Why are so many law firms ignoring Social Media?

Before you take a big fat swing in my direction, or proclaim how you or your firm are exemplars of social media, I would ask you to Google search the local market, and see if any firm:

  • Has a Twitter feed which doesn’t just spew forth the firm news that appears on the website;
  • Has multiple Twitter feeds for their departments and there is active dialogue with their followers;
  • Or, better still, has allowed every person in the firm to have a Twitter feed (and there is demonstrable evidence of its use);
  • Has a RSS feed on their site;
  • Has multiple RSS feeds;
  • Has a blog with a RSS feed;
  • Has multiple blogs to perhaps mirror the Twitter feeds (see point 2) and allow comments;
  • Has a LinkedIn Company page that doesn’t just replicate the what is said on the news feed or the blog(s);
  • Has a YouTube channel;
  • Has multiple YouTube channels for the different departments (see point 2);
  • Has a Slideshare account for any (or all) presentations that have been given by the firm or its fee earners;
  • Has a Scribd account where their news or free downloads have been uploaded;
  • Has a Pinterest page (see point 2);
  • Has a Audioboo account and has uploaded any or all MP3 or podcasts; and
  • Ditto Soundcloud.
  • And there is a way of knowing without doing multiple searches exactly what social media accounts they do have.

Scrap that…

How many firms have even thought of spending time in developing their website (I long for something more creative than the usual turgid material) so that it does something more than provide a contact number and a place for partners to post up their Uber credentials?

Social media is not just another shiny thing – it is a window on the World (not just your world) that allows you to connect with your buyer personas, earn attention, and, hopefully, turn that new found trust into [insert] – you fill in why you think social media is for your firm (it isn’t just for winning new work, I hope).

I worked for 5 law firms, and each one fretted about differentiation or brand positioning. I would wager that the conversations haven’t changed much; but hold on. If the ‘How’ question is centre-stage, then apart from the obvious – we have it and they don’t – by producing, dare I say, remarkable content, surely that provides all the ammunition you need?

The thing is about business, not just the business of law, we all want to bet on a certain outcome, particularly if it’s your money at stake. But that is just folly. Just imagine how many businesses have been held up as the model for their sector only to die a slow and painful death. I can think of dozens of companies that I acted for in the late 1980s and early 90s that no longer exist (Wang and Digital to name but two). Just imagine how foolish you would feel if you had proclaimed that your business should be just like XYZ Ltd only to discover that their model was just as hopeless as yours.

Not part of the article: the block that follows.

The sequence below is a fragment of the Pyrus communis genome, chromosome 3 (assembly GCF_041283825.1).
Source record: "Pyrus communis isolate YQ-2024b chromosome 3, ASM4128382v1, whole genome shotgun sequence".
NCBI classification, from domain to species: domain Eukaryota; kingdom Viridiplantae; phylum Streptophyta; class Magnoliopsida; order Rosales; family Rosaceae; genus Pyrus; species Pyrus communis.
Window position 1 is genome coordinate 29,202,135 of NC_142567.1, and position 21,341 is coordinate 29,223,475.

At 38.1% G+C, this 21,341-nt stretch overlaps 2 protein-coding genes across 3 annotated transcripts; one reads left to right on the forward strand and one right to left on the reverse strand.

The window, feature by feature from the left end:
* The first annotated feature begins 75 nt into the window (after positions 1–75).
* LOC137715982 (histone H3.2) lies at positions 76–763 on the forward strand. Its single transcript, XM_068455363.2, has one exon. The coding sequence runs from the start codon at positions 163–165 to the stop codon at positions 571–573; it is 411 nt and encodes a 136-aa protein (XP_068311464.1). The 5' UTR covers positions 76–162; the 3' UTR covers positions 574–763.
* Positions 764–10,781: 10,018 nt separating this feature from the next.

“Whoops there she goes!”

Now I don’t expect anyone to step forth and own to up that strategy, but how about this one:

“We don’t have the resources.”

To do what?

Spend time on:

  • Creating remarkable content;
  • Making sure you speak to potential clients; or
  • Give us an edge with a slew of free tools.

I know, you just think me a nasty cynic, but the issue isn’t one of resources, it’s more a question of apathy or expecting someone else to deal with social media.

Come on, own up.

I’m obsessed with Brand You, not because I think it makes me sound cool, but, rather, it’s where you can make the biggest difference with your business development. If top down is the traditional model then social media inverts certain but important parts of the business to everyone who has the heart, passion and guts to share what they know, reach out and connect and earn the attention of people who they believe they can help.

If you take a look again at my list above, you will recognise that that modest marketing budget can only be stretched so thin before it breaks. You might be content to say “we can’t cover everything” but instead of going through the usual hand-wringing exercise, why don’t you sit down with your various department heads and ask them what they want to do. I can’t believe everyone will say it’s not for them or their team (I hope that some people have already stolen a march and have embraced a few of the tactics that make social media such a game-changer).

It might sound simplistic but social media doesn’t just have the power to transform the external shape of the firm, it also enables all your staff to be truly empowered and to feel connected to the business. Of course, you will want to put in place a Bells and Whistles social media policy, but before you agonise over that why don’t you check out the UK Government’s Twitter policy. It may just save you a lot of work and unnecessary heartache.

My challenge to all law firms is rather than pontificate, just make a pact with self to do something different to what you did yesterday. Even something as simple as showing an interest in the website would be welcome. From there you might want to know a little about Search Engine Optimisation (SEO) and how using the appropriate copy and tools can generate more enquiries to the firm.

Perhaps I should leave the last word to Seth Godin (you must have bought at least one of his books by now?):

“New technology is a threat. New competitors and a changed landscape are things to be feared. For now, most of us have chosen to live with this fear. It’s long-lasting, certain and chronic. There’s an alternative, though. The alternative is to reorganize for change, go through the pain and suffering of just one more change, and then be done with it.”

Survival is Not Enough, Shift Happens,